In the best cases, refinancing your student loans can help you save on interest in both the short and long term. But it might not be the right choice for everyone — or the right time. Knowing when to apply and when to hold off is key.
Consider this before you refinance federal student loans
Most student loan relief — like postponing of payments through the CARES Act — is only available on federal student loans. While you may be able to snag a lower interest rate by refinancing with a private lender, you’ll lose access to many of the benefits offered by the government.
Instead, consider looking into federal student loan consolidation to combine payments and potentially lower interest rates on some of your loans.
Am I ready to refinance my student loans?
While the timing depends on your career, current debt and other financial factors, you may be ready to refinance if you meet most or all of these points.
Stable income and employment
Good to excellent credit
Multiple loans with high rates
Moderate debt-to-income ratio
Should I refinance my student loans?
Make sure you’re in the right position to get better terms through refinancing before you spend hours researching and comparing lenders.
You could benefit from refinancing your student loans if you have …
Private or federal student loans — or both
A steady full-time job
You might be able to qualify for more favorable rates and terms by refinancing. Your credit score is solid, and you have a strong, steady source of income to make you a strong applicant.
Think carefully about refinancing if you have federal student loans: You stand to lose key benefits like access to forgiveness programs and income-driven repayment plans. Instead, you might want to sign up for a repayment plan that comes with a shorter term to help you save on interest over the life of your loan.
You could benefit from refinancing with a cosigner if you have …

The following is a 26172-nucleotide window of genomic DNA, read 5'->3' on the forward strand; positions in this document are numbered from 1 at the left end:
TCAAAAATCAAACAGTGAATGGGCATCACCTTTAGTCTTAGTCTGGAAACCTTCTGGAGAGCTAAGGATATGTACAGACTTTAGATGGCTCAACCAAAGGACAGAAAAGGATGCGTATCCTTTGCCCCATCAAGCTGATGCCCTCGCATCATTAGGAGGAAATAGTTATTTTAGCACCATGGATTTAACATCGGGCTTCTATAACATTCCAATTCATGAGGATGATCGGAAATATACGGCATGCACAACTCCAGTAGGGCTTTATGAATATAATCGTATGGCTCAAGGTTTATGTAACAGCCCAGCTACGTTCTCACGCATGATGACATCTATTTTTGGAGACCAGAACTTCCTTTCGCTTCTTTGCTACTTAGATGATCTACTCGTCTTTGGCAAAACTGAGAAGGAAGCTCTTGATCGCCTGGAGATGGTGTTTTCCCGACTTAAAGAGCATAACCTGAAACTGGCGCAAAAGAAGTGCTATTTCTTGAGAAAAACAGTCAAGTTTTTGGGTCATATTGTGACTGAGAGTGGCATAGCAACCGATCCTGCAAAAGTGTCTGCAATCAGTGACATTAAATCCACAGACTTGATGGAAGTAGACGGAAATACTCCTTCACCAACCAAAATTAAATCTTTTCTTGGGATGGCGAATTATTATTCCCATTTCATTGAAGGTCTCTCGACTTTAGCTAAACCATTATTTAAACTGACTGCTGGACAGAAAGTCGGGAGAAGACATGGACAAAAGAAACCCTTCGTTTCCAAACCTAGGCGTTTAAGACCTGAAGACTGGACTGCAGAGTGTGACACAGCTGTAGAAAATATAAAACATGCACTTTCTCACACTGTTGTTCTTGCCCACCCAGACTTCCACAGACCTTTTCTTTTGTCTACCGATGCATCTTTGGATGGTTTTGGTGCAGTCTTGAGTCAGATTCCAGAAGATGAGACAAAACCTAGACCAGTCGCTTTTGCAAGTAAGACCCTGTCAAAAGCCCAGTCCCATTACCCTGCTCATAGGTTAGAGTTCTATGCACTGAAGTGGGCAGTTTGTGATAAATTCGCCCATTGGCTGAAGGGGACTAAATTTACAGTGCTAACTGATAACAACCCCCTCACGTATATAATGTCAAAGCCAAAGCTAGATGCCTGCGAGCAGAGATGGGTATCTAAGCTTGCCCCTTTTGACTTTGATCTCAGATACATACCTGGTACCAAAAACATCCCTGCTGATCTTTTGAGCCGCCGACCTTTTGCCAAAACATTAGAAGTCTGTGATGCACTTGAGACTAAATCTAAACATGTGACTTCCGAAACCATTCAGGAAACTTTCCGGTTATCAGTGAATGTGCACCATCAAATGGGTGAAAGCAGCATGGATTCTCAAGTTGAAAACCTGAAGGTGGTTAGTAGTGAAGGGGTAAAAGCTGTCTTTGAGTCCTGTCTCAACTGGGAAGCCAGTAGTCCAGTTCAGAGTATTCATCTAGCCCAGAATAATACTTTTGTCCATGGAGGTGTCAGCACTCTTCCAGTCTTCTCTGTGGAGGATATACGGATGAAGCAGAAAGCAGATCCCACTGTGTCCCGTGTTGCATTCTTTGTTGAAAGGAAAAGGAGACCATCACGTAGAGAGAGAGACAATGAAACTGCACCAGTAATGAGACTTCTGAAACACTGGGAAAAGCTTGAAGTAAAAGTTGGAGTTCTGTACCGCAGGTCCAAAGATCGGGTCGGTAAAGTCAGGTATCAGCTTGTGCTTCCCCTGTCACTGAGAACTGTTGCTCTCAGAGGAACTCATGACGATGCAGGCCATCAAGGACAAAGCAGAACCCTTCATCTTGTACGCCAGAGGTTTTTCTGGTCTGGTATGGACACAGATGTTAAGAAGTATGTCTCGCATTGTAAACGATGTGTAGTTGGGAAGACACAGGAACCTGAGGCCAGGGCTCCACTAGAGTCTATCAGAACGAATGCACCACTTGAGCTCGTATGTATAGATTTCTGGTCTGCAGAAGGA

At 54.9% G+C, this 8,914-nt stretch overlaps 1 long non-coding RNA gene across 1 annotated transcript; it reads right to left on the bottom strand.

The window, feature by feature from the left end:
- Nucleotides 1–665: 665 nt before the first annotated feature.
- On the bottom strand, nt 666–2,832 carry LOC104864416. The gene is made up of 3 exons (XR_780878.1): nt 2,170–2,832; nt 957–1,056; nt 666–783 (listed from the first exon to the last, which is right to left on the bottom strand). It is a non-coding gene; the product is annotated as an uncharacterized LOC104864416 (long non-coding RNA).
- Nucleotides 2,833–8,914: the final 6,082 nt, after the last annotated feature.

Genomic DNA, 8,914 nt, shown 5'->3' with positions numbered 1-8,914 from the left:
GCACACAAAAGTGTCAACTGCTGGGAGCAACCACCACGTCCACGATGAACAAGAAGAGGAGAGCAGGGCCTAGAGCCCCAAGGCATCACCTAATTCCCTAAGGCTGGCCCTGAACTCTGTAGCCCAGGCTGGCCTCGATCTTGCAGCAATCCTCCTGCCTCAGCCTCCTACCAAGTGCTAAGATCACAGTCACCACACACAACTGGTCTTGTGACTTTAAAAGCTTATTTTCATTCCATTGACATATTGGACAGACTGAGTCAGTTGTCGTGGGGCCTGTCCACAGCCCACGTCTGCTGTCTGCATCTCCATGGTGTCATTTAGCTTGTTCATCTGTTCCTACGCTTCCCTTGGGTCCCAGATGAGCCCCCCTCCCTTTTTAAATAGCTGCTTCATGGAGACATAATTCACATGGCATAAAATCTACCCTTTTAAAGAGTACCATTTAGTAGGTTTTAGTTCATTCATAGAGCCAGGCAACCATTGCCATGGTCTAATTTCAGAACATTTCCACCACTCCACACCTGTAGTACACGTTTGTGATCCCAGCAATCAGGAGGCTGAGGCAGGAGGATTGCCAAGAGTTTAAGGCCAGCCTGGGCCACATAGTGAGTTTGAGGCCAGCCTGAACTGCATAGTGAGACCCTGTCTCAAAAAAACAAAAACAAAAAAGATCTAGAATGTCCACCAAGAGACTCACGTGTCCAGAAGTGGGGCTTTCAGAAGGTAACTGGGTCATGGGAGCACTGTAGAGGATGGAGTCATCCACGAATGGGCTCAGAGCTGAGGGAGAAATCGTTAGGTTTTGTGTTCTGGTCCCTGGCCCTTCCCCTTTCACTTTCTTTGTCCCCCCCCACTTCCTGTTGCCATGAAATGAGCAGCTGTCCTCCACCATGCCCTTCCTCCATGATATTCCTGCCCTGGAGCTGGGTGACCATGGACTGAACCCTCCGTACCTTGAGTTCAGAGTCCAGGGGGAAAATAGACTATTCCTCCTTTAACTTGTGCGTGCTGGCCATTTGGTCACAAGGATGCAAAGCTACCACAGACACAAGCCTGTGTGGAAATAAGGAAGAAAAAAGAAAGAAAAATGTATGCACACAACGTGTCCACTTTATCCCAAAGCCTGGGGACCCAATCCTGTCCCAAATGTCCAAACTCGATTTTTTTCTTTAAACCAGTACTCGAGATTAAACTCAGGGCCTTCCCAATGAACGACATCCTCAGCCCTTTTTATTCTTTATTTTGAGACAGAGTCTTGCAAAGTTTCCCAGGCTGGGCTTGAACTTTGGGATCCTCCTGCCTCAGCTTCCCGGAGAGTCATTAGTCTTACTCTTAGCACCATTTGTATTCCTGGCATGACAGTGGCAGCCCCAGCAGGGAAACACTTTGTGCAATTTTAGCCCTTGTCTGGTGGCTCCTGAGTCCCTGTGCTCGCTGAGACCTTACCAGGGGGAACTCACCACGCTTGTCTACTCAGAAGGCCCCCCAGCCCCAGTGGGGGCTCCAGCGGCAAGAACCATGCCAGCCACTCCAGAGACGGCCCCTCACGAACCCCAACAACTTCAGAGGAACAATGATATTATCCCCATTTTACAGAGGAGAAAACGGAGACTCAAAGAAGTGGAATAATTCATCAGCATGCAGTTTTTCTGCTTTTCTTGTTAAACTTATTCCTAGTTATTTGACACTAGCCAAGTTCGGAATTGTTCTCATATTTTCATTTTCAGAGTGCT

Private or federal student loans — or both
A new job
Fair or better credit
Higher student debt load than annual salary
There’s a chance you could qualify for refinancing on your own. But taking on a cosigner with stronger credit, less debt or a longer work history might strengthen your application, resulting in stronger refinancing terms.
Got federal loans? Think carefully about refinancing. You could be giving up valuable benefits. If you’re looking to lower your monthly repayments, you might want to sign up for an income-driven repayment plan instead of refinancing.
You might want to hold off on refinancing if you have …
Federal student loans only
Higher student debt load than annual salary
You might want to wait until you have a stronger credit score, higher income or more work experience before considering refinancing.
But even then, you might not get much out of refinancing your federal loans since they tend to come with lower interest rates than private loans. Plus, you’ll lose access to several benefits that could help make your student loan debt more manageable. Consider signing up for a different repayment plan instead of refinancing.
Pros and cons of refinancing
For borrowers with steady income and good credit, there are benefits to refinancing. However, you may still end up paying more.
Potentially lower rates and fees
Combine multiple loans into one monthly payment
Change your loan servicer
Take advantage of lender benefits
Lose federal repayment protections and forgiveness
The best time to refinance is when you meet all of the following criteria:
You have excellent credit. The best deals are available to borrowers with a credit score of 740 or higher.
You’ve worked at the same job for a while. Lenders sometimes look at your employment history when you refinance. Having a steady job for a few years can help you qualify for a better deal.
Your debt-to-income (DTI) ratio is below 20%. Your monthly bills — including student loan repayments — shouldn’t be more than 20% of your monthly salary before taxes if you want the best rates.
You’re done with higher education. Refinanced loans generally aren’t as flexible as federal loans when it comes to deferring repayments while you’re in school. You might want to hold off until after you’ve completed your degree.